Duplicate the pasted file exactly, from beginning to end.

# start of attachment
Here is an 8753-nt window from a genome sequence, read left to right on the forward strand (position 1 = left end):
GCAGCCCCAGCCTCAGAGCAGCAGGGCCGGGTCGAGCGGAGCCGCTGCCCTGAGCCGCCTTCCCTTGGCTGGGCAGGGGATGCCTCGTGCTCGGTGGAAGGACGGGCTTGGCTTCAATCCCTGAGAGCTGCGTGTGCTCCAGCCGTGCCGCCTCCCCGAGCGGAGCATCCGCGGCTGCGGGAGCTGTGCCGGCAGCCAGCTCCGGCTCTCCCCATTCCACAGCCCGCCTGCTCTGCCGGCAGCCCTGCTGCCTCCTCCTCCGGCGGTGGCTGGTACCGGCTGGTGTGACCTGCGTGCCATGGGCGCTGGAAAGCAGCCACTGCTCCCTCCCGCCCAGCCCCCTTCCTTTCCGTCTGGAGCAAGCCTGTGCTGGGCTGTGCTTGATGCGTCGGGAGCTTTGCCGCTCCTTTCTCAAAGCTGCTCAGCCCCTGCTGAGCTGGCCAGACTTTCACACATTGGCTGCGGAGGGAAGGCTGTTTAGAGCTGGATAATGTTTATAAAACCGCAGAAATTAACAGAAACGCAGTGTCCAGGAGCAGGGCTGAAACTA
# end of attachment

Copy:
Here is an 8753-nt window from a genome sequence, read left to right on the forward strand (position 1 = left end):
GCAGCCCCAGCCTCAGAGCAGCAGGGCCGGGTCGAGCGGAGCCGCTGCCCTGAGCCGCCTTCCCTTGGCTGGGCAGGGGATGCCTCGTGCTCGGTGGAAGGACGGGCTTGGCTTCAATCCCTGAGAGCTGCGTGTGCTCCAGCCGTGCCGCCTCCCCGAGCGGAGCATCCGCGGCTGCGGGAGCTGTGCCGGCAGCCAGCTCCGGCTCTCCCCATTCCACAGCCCGCCTGCTCTGCCGGCAGCCCTGCTGCCTCCTCCTCCGGCGGTGGCTGGTACCGGCTGGTGTGACCTGCGTGCCATGGGCGCTGGAAAGCAGCCACTGCTCCCTCCCGCCCAGCCCCCTTCCTTTCCGTCTGGAGCAAGCCTGTGCTGGGCTGTGCTTGATGCGTCGGGAGCTTTGCCGCTCCTTTCTCAAAGCTGCTCAGCCCCTGCTGAGCTGGCCAGACTTTCACACATTGGCTGCGGAGGGAAGGCTGTTTAGAGCTGGATAATGTTTATAAAACCGCAGAAATTAACAGAAACGCAGTGTCCAGGAGCAGGGCTGAAACTA